Female Patent Activity and Market Development in Rio de Janeiro at the End of the 19th Century
Friday, January 6, 2017: 11:30 AM
Room 203 (Colorado Convention Center)
Analyzing patent applications filed with the Brazilian government, this paper examines the role of female entrepreneurs in market development in Rio de Janeiro at the end of the nineteenth century. Approximately 850 female entrepreneurs owned and operated private businesses in the Brazilian capital between 1880 & 1906 and many of these same women requested patents to protect their inventions that were key to their commercial success. Both the Imperial and Republican governments encouraged private capital and technological advance to strengthen the growing economy. In addition to a series of revisions to patent law throughout the 1880s, the nation’s commercial and civil laws included incentives for many women to engage in the market by protecting their business and property rights. Yet these formal institutions often contradicted the common social expectations for women to privilege domestic responsibilities over any commercial obligation or interest. Comparing legal and social prescription with actual business practice illustrates how female entrepreneurs leveraged formal structures to preserve their role in commerce and innovation.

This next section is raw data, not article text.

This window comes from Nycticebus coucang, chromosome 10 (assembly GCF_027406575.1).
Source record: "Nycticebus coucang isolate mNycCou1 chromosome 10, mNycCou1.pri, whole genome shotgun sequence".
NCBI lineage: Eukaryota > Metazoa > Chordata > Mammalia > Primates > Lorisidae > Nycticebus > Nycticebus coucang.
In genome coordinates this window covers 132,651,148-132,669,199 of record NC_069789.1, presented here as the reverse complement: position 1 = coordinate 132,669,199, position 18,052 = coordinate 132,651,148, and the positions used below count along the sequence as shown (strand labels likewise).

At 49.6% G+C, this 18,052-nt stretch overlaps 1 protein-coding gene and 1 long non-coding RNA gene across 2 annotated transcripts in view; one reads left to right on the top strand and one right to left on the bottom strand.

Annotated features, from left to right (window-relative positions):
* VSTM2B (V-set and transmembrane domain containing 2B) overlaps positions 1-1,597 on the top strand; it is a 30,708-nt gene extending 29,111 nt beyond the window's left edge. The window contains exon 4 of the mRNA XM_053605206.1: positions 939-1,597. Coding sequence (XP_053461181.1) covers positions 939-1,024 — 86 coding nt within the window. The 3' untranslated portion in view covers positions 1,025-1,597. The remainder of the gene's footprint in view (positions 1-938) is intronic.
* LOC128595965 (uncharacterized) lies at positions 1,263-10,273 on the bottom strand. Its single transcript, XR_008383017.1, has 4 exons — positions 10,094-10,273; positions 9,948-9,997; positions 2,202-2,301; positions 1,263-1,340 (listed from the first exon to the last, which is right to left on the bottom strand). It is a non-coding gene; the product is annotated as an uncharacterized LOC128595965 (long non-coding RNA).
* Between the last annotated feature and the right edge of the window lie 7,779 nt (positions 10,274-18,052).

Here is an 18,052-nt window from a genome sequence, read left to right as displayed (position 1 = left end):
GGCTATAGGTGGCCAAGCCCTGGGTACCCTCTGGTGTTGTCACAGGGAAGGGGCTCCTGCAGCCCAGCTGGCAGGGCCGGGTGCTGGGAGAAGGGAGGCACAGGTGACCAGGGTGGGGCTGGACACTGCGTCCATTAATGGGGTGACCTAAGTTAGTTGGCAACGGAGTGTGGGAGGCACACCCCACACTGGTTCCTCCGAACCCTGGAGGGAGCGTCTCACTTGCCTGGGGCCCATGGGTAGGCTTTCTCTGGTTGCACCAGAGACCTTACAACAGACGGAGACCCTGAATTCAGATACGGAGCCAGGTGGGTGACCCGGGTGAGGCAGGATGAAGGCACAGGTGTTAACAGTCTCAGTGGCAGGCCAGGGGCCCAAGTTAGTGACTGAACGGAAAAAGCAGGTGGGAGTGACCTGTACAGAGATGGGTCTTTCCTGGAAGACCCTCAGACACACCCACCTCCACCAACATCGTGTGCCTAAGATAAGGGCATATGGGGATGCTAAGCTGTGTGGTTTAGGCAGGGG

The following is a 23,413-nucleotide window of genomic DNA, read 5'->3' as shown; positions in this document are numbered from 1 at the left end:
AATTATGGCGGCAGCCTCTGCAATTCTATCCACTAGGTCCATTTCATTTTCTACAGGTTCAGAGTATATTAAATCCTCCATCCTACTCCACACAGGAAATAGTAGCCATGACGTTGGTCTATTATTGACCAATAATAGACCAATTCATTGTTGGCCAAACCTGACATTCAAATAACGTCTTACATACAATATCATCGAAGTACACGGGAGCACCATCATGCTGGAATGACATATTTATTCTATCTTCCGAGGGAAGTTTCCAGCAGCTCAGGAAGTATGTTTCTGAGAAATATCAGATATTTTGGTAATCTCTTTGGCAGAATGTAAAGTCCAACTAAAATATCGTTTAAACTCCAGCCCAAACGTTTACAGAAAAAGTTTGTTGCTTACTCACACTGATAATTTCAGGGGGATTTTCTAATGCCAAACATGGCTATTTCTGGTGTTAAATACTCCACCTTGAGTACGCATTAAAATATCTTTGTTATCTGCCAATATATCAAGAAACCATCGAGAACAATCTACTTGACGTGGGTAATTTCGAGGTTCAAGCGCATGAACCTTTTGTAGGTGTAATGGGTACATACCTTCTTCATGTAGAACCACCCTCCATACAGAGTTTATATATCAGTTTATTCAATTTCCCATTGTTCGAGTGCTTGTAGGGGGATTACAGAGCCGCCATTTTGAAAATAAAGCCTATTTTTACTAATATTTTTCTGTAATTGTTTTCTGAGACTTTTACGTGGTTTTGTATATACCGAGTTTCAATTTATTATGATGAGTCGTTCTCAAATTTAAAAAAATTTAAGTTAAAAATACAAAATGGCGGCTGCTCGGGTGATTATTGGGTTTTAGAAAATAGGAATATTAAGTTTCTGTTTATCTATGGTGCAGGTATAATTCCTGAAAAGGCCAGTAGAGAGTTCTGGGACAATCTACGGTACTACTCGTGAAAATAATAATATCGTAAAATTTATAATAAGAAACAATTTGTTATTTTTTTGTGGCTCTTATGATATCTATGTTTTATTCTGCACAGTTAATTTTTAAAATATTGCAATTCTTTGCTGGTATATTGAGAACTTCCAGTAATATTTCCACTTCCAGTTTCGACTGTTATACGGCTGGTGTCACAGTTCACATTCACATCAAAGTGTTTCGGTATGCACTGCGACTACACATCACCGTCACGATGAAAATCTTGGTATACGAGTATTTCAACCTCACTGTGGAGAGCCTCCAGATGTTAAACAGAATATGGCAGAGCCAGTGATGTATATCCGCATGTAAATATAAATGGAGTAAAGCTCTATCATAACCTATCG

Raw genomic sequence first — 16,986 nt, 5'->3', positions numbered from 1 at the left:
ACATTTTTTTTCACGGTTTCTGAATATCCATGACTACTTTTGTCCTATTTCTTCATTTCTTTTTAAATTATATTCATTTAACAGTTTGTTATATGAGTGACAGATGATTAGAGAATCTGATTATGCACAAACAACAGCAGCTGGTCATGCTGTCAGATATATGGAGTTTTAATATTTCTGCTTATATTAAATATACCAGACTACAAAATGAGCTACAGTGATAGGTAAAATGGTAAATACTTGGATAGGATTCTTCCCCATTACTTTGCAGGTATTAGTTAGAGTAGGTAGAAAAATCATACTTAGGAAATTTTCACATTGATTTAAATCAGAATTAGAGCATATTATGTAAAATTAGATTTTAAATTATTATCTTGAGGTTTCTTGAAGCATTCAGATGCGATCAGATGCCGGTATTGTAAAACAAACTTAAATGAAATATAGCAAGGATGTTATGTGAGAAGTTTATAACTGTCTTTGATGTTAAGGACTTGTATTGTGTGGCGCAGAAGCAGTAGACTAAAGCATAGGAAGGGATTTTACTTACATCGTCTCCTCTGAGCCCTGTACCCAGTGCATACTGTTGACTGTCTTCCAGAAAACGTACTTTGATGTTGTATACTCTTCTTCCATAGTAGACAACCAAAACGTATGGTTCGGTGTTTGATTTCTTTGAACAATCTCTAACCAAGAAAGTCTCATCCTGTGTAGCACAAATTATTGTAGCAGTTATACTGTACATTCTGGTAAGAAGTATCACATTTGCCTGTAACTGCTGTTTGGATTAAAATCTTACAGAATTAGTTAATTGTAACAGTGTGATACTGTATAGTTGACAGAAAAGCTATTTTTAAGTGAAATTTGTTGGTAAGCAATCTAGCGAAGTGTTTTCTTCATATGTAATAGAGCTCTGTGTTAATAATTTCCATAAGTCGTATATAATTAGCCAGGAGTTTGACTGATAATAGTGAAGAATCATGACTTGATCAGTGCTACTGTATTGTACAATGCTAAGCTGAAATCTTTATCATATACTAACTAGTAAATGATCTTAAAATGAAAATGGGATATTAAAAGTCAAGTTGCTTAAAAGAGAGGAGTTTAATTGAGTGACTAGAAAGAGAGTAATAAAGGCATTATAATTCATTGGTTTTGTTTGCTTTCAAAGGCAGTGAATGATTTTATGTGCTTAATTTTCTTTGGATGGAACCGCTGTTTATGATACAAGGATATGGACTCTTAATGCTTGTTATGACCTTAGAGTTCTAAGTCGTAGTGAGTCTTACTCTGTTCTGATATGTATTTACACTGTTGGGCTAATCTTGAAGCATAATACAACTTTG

A systematic analysis of the business and technological activity of both women and men in the Rio de Janeiro market suggests that female entrepreneurs frequently relied upon legal rights to challenge social norms. Women and men invested similar amounts of time, money, and expertise into their businesses and inventions. These largely gender neutral commercial endeavors challenge traditional understandings that female innovation and entrepreneurship in the Americas was relegated to domestic industries. Business and patent activity highlights how women balanced competing gender and legal traditions to become integral architects of economic and technological development in Brazil.